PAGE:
So let’s circle back to the Acts passage. I included verse 9 in our reading because while Paul had many visions featuring a light or the Divine or angels – to my knowledge I think it is one of the only times when a man appears in Paul’s visions. It was a man asking him to come to Macedonia. While the most significant thing noted during Paul’s trip to Macedonia can oftentimes be the imprisonment of Paul and the great earthquake that opened prison doors I think there is more to the story. Not only did a man call Paul to Macedonia, a woman followed him the whole time there calling out who he really was. In this I wondered – what is the call to who I am to be? What if someone followed me day and night calling me to peace, justice and Shalom? Well- Paul eventually got annoyed at this constant call. He somewhat accidentally it seems freed this woman, who other versions of Scripture call a slave. As is often the case, the slave owners in power were frustrated when their exploitative practices were taken away and had Paul imprisoned.

Perhaps these calls from the humans of Macedonia were his main call to Macedonia- I wonder if his job there was to begin to dismantle an exploitative system. When Paul was imprisoned God sent a great earthquake shaking the very foundations of a prison and opening the doors – but it is recorded that Paul stayed in the prison, along with all the others. The title of that section is “The Philippian Jailer Converted” in many versions of Scripture. Paul was very focused on conversion and that was what he did in prison that night- perhaps though Paul was supposed to walk out along with all the prisoners in an act of defeating that system. God seemed to be trying to say something in that and there is a small part of me that wonders if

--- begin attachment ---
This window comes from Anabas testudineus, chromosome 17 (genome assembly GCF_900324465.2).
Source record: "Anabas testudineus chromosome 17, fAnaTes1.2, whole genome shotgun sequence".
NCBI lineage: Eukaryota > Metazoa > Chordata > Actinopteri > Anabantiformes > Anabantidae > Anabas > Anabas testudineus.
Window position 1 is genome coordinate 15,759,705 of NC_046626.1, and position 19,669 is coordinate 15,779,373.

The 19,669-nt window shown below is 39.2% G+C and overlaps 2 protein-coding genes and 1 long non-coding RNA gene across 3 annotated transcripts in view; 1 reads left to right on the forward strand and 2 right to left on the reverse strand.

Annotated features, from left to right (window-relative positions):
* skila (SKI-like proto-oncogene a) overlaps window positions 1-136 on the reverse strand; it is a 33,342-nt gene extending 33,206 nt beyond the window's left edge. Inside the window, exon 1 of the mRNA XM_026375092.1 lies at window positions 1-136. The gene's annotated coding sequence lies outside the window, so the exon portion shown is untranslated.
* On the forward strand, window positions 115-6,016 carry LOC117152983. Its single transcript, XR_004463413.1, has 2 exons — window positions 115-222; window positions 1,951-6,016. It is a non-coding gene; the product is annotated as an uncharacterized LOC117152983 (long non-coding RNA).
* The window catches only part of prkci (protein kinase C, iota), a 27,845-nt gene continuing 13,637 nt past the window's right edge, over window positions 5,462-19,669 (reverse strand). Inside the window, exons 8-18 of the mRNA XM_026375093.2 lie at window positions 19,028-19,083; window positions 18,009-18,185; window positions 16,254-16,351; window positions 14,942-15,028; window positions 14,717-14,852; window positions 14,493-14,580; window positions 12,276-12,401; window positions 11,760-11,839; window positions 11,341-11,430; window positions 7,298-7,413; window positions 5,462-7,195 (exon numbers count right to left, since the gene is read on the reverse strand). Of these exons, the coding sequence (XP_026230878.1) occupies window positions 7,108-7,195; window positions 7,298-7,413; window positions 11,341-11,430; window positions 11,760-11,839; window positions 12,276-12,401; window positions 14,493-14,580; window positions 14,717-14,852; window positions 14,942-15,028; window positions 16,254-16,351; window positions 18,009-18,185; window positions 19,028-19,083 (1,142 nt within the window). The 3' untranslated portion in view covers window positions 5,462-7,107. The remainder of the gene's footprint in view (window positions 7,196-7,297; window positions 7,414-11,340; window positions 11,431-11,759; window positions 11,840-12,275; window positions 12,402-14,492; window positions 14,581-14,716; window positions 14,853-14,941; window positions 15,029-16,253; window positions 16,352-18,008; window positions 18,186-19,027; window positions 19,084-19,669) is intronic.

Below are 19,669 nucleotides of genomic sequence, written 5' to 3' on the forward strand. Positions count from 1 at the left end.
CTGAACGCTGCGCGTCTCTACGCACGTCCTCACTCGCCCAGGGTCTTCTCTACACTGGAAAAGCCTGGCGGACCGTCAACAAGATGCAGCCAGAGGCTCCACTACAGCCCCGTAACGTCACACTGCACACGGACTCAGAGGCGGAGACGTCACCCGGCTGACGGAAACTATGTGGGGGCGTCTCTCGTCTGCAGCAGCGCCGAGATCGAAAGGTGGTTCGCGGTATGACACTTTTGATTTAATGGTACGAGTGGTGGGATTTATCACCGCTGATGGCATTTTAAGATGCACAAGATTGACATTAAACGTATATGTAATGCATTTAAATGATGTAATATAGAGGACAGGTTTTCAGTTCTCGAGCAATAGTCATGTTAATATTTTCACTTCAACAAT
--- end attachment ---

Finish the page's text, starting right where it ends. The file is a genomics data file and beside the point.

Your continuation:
Paul was missing it! The rest of the chapter records that when Paul was finally told by the authorities to leave prison (as if God shaking the doors open was not enough), Paul insists on the authorities coming to free him themselves insisting with his Roman citizenship (the then white privilege) that they treated him poorly and he was owed an apology. Nothing is recorded of the other prisoners that night but I wonder whatever happened to them, it seems they may have stayed imprisoned. Again, it just makes me wonder if Paul didn’t miss something important here.

So I leave you with a few thoughts. I wonder what things in our lives are constantly nagging reminding us that we are to be addressing exploitation. What big picture things do we miss in our limited focus. Can we tune into these? Not just in annoyance but in earnest? Who are the people calling to us? What is the task we are called to in front of us? How can we see the humanity in one another?

Categories: Sermons